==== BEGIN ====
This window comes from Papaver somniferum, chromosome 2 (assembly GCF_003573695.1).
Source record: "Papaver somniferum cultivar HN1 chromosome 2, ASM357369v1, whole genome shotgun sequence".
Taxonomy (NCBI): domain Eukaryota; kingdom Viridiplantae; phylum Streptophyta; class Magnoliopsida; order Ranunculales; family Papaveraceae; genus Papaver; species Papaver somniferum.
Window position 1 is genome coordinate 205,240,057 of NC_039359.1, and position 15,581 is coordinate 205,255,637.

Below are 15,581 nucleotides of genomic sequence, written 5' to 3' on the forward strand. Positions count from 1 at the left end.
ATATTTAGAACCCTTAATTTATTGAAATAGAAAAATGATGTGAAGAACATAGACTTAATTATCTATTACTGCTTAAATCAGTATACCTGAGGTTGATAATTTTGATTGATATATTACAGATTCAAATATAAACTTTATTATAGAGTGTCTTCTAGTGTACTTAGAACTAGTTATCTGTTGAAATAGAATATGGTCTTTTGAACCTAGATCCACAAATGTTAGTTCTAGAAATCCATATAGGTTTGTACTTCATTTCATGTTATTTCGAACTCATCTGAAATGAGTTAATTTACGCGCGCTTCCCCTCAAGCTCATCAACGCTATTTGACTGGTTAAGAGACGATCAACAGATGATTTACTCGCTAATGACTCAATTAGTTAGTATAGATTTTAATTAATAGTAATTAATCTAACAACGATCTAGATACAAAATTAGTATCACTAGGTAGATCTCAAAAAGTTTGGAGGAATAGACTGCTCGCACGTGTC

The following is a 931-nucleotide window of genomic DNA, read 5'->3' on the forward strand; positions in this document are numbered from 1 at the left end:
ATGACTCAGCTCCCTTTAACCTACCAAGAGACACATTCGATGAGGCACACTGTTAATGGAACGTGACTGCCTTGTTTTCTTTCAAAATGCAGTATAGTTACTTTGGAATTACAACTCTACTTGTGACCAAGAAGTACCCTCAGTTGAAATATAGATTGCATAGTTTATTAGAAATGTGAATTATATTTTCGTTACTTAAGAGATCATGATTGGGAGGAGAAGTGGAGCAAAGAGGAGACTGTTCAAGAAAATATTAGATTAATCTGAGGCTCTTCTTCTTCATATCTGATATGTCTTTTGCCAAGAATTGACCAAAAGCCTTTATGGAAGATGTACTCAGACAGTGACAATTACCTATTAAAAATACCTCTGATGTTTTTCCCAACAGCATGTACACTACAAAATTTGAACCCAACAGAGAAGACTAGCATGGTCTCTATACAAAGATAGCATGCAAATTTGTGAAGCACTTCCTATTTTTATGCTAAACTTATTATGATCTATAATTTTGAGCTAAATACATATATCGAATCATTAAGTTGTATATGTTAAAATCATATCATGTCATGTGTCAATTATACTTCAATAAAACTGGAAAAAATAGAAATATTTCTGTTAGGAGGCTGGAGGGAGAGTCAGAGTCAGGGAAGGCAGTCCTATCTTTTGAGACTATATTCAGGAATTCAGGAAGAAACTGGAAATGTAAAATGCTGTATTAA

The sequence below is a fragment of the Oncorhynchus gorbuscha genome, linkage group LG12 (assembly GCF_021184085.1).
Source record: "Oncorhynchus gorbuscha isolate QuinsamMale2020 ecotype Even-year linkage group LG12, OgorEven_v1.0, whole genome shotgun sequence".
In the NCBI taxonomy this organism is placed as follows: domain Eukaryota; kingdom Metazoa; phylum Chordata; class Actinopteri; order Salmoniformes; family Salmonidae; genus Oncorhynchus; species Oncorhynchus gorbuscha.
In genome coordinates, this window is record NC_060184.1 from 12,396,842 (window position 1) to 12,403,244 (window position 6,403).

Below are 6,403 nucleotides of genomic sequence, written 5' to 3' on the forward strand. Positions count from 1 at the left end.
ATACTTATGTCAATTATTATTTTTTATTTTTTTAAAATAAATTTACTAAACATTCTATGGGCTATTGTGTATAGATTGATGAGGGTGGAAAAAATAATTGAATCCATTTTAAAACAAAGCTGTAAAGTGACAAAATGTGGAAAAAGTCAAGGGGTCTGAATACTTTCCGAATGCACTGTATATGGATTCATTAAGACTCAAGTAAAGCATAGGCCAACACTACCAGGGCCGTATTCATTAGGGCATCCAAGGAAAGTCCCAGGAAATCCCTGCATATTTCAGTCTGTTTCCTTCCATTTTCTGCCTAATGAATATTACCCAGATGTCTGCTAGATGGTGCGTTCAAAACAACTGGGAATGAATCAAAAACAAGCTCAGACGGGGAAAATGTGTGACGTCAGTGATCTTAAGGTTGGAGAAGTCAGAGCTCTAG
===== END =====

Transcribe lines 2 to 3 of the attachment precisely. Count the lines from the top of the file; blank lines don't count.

Source record: "Papaver somniferum cultivar HN1 chromosome 2, ASM357369v1, whole genome shotgun sequence".
Taxonomy (NCBI): domain Eukaryota; kingdom Viridiplantae; phylum Streptophyta; class Magnoliopsida; order Ranunculales; family Papaveraceae; genus Papaver; species Papaver somniferum.